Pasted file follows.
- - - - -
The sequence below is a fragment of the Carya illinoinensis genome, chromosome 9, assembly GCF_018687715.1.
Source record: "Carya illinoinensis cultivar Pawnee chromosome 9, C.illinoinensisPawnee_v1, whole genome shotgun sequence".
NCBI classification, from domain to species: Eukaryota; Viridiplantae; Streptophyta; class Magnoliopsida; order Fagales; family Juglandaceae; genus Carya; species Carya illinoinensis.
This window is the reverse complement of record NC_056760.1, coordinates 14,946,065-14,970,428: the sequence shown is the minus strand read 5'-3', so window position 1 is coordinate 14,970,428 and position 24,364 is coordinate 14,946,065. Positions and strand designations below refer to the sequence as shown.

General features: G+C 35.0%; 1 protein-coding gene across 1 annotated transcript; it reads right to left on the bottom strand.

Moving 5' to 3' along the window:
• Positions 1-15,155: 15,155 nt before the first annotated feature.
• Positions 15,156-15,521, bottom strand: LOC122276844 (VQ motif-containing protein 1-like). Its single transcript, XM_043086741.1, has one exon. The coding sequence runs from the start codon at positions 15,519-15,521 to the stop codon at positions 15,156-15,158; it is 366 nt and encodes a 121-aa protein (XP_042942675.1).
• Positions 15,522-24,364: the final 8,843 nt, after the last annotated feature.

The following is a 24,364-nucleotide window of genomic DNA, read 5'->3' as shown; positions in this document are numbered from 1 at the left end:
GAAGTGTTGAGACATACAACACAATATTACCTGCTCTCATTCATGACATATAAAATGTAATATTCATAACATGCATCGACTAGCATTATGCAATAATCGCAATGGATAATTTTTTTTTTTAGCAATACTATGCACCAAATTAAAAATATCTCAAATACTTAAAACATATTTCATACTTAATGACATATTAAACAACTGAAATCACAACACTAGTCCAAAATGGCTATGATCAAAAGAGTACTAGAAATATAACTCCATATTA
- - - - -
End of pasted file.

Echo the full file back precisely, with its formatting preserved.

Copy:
The sequence below is a fragment of the Carya illinoinensis genome, chromosome 9, assembly GCF_018687715.1.
Source record: "Carya illinoinensis cultivar Pawnee chromosome 9, C.illinoinensisPawnee_v1, whole genome shotgun sequence".
NCBI classification, from domain to species: Eukaryota; Viridiplantae; Streptophyta; class Magnoliopsida; order Fagales; family Juglandaceae; genus Carya; species Carya illinoinensis.
This window is the reverse complement of record NC_056760.1, coordinates 14,946,065-14,970,428: the sequence shown is the minus strand read 5'-3', so window position 1 is coordinate 14,970,428 and position 24,364 is coordinate 14,946,065. Positions and strand designations below refer to the sequence as shown.

General features: G+C 35.0%; 1 protein-coding gene across 1 annotated transcript; it reads right to left on the bottom strand.

Moving 5' to 3' along the window:
• Positions 1-15,155: 15,155 nt before the first annotated feature.
• Positions 15,156-15,521, bottom strand: LOC122276844 (VQ motif-containing protein 1-like). Its single transcript, XM_043086741.1, has one exon. The coding sequence runs from the start codon at positions 15,519-15,521 to the stop codon at positions 15,156-15,158; it is 366 nt and encodes a 121-aa protein (XP_042942675.1).
• Positions 15,522-24,364: the final 8,843 nt, after the last annotated feature.

The following is a 24,364-nucleotide window of genomic DNA, read 5'->3' as shown; positions in this document are numbered from 1 at the left end:
GAAGTGTTGAGACATACAACACAATATTACCTGCTCTCATTCATGACATATAAAATGTAATATTCATAACATGCATCGACTAGCATTATGCAATAATCGCAATGGATAATTTTTTTTTTTAGCAATACTATGCACCAAATTAAAAATATCTCAAATACTTAAAACATATTTCATACTTAATGACATATTAAACAACTGAAATCACAACACTAGTCCAAAATGGCTATGATCAAAAGAGTACTAGAAATATAACTCCATATTA